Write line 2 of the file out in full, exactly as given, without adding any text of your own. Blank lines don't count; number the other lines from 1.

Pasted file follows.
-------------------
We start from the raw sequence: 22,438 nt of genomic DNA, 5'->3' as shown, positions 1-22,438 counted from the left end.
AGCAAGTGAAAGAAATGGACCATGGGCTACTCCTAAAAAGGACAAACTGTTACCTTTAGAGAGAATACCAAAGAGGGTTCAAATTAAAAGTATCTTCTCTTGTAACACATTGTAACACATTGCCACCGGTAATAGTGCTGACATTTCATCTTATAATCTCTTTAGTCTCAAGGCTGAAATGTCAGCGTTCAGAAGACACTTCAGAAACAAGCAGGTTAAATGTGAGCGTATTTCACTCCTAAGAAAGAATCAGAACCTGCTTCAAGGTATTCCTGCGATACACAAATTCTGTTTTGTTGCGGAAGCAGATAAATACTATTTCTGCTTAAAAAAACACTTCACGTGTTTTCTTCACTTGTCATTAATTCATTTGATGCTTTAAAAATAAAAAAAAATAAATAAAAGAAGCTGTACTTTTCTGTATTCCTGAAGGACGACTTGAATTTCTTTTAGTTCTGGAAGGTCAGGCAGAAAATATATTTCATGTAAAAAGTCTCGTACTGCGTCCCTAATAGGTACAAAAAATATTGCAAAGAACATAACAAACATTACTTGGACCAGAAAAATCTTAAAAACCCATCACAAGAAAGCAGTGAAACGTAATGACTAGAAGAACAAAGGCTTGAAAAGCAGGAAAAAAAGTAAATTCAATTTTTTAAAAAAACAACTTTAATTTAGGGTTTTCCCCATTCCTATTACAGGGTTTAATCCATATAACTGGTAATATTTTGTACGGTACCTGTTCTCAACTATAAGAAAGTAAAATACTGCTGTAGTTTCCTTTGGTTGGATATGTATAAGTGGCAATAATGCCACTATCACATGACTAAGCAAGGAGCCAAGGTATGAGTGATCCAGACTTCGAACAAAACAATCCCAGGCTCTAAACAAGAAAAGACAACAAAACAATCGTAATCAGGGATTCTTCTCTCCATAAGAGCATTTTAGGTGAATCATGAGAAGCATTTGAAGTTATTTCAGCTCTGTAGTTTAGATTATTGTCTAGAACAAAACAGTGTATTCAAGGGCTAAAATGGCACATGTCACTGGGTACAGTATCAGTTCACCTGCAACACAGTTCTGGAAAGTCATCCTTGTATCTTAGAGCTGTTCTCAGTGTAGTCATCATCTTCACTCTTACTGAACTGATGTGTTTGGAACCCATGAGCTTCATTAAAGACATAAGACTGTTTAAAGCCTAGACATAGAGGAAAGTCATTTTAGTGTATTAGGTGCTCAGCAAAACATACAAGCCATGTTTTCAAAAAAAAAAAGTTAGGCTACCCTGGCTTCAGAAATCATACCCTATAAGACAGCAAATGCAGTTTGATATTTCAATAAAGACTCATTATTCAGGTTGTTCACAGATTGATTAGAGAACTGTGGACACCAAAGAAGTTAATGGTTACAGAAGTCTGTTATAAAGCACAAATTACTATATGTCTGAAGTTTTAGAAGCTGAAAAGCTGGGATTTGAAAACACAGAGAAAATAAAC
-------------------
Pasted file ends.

AGCAAGTGAAAGAAATGGACCATGGGCTACTCCTAAAAAGGACAAACTGTTACCTTTAGAGAGAATACCAAAGAGGGTTCAAATTAAAAGTATCTTCTCTTGTAACACATTGTAACACATTGCCACCGGTAATAGTGCTGACATTTCATCTTATAATCTCTTTAGTCTCAAGGCTGAAATGTCAGCGTTCAGAAGACACTTCAGAAACAAGCAGGTTAAATGTGAGCGTATTTCACTCCTAAGAAAGAATCAGAACCTGCTTCAAGGTATTCCTGCGATACACAAATTCTGTTTTGTTGCGGAAGCAGATAAATACTATTTCTGCTTAAAAAAACACTTCACGTGTTTTCTTCACTTGTCATTAATTCATTTGATGCTTTAAAAATAAAAAAAAATAAATAAAAGAAGCTGTACTTTTCTGTATTCCTGAAGGACGACTTGAATTTCTTTTAGTTCTGGAAGGTCAGGCAGAAAATATATTTCATGTAAAAAGTCTCGTACTGCGTCCCTAATAGGTACAAAAAATATTGCAAAGAACATAACAAACATTACTTGGACCAGAAAAATCTTAAAAACCCATCACAAGAAAGCAGTGAAACGTAATGACTAGAAGAACAAAGGCTTGAAAAGCAGGAAAAAAAGTAAATTCAATTTTTTAAAAAAACAACTTTAATTTAGGGTTTTCCCCATTCCTATTACAGGGTTTAATCCATATAACTGGTAATATTTTGTACGGTACCTGTTCTCAACTATAAGAAAGTAAAATACTGCTGTAGTTTCCTTTGGTTGGATATGTATAAGTGGCAATAATGCCACTATCACATGACTAAGCAAGGAGCCAAGGTATGAGTGATCCAGACTTCGAACAAAACAATCCCAGGCTCTAAACAAGAAAAGACAACAAAACAATCGTAATCAGGGATTCTTCTCTCCATAAGAGCATTTTAGGTGAATCATGAGAAGCATTTGAAGTTATTTCAGCTCTGTAGTTTAGATTATTGTCTAGAACAAAACAGTGTATTCAAGGGCTAAAATGGCACATGTCACTGGGTACAGTATCAGTTCACCTGCAACACAGTTCTGGAAAGTCATCCTTGTATCTTAGAGCTGTTCTCAGTGTAGTCATCATCTTCACTCTTACTGAACTGATGTGTTTGGAACCCATGAGCTTCATTAAAGACATAAGACTGTTTAAAGCCTAGACATAGAGGAAAGTCATTTTAGTGTATTAGGTGCTCAGCAAAACATACAAGCCATGTTTTCAAAAAAAAAAAGTTAGGCTACCCTGGCTTCAGAAATCATACCCTATAAGACAGCAAATGCAGTTTGATATTTCAATAAAGACTCATTATTCAGGTTGTTCACAGATTGATTAGAGAACTGTGGACACCAAAGAAGTTAATGGTTACAGAAGTCTGTTATAAAGCACAAATTACTATATGTCTGAAGTTTTAGAAGCTGAAAAGCTGGGATTTGAAAACACAGAGAAAATAAAC